0

0

1

3

5

6

7


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Rounding Stems

29.1

29.0

5.7

5.6

5.5

Q: What if we have a lot of stems, but not a lot of leaves?

A: One might want to join the stems into larger stems by rounding.

Example: Consider the following charges for filling a car with gas :

9.73 10.12 8.72 6.53 12.89 15.67 5.50 16.97

11.38 10.77 7.77 9.00 10.50 8.00 17.12 13.00

21.00 18.11 9.99 25.12 22.57 15.00 23.00 29.11

What would this stem look like ?


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Rounding Stems

2

1

0

Q: What if we have a lot of stems, but not a lot of leaves?

A: One might want to join the stems into larger stems by rounding.

Example: Consider the following charges for filling a car with gas :

9.73 10.12 8.72 6.53 12.89 15.67 5.50 16.97

11.38 10.77 7.77 9.00 10.50 8.00 17.12 13.00

21.00 18.11 9.99 25.12 22.57 15.00 23.00 29.11

We could round the stems to be $10 stems :

1

5

2

3

9

0

2

5

6

1

0

0

7

3

8

5

9

8

6

5

7

9

8

9


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Homework

20, 22, 23, 26


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Histograms

A histogram breaks the range of variables up into (equal) intervals,

and displays only the count or percent of the observations which

fall into the particular intervals.

Notes:

  • You can choose the intervals (usually equal)

  • Slower to construct than stemplots

  • Histograms do not display the individual observations

  • In case a score falls on an interval point, you must decide in

  • advance which interval in which the point will go.


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Histograms

Steps to drawing a histogram :

1) Divide the range into classes of equal width.

2) Count the number of observations in each class.

These are called frequencies.

3) Draw the histogram.


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Histograms

Grade

Amount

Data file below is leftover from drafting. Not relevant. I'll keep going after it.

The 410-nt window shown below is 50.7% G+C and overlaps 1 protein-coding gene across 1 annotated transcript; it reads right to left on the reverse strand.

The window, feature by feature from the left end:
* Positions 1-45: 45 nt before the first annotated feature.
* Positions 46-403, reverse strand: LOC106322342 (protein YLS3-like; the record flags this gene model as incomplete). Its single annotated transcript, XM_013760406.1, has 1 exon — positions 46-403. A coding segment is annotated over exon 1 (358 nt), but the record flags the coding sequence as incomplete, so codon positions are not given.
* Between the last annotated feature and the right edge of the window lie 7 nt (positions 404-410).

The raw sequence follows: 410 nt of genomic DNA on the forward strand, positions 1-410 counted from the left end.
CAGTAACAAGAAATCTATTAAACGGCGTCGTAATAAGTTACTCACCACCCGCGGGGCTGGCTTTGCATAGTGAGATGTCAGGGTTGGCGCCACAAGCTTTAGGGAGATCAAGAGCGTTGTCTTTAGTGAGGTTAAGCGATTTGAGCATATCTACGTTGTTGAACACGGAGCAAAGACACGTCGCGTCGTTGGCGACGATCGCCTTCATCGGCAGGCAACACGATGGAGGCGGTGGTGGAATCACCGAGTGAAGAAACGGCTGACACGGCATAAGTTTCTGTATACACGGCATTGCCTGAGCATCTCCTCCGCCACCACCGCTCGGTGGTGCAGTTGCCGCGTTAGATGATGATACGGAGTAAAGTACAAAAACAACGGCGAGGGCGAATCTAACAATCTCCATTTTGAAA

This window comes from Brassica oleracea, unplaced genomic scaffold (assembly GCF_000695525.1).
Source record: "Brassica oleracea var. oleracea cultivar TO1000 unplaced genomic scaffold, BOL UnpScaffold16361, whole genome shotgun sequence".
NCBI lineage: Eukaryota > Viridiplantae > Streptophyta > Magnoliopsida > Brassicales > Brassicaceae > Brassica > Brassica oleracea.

Percent

90 - 100 8 20

80 - 90 10 25

70 - 80 10 25

60 - 70 8 20

50 - 60 4 10

Frequency

Table

10

10

8

8

4

Example :

Suppose the final breakdown in grades looks like this :

50

60

70

80

90

100


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Histograms

Grade

Amount

Percent

90 - 100 8 20

80 - 90 10 25

70 - 80 10 25

60 - 70 8 20

50 - 60 4 10

25%

25%

20%

20%

10%

Example :

Suppose the final breakdown in grades looks like this :

50

60

70

80

90

100


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Homework

31, 32


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Time Plot

Variable

Time

A Time Plot is a graph with two axis. One axis represents time ,and

the other axis represents the variable being measured.


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Time Plot

89

90

91

92

93

94

95

96

97

98

Year

HR

33

39

22

42

9

9

39

52

58

70

Example : The following are homerun totals for a certain baseball

player the last 10 years :

Construct a timeplot for this data set.


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Time Plot

89

90

91

92

93

94

95

96

97

98

Year

HR

33

39

22

42

9

9

39

52

58

70

Home Run

Year


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Time Plot

89

90

91

92

93

94

95

96

97

98

Year

70

HR

33

39

22

42

9

9

39

52

58

70

60

50

40

30

20

10

89

90

91

92

93

94

95

96

97

98


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Homework

35, 36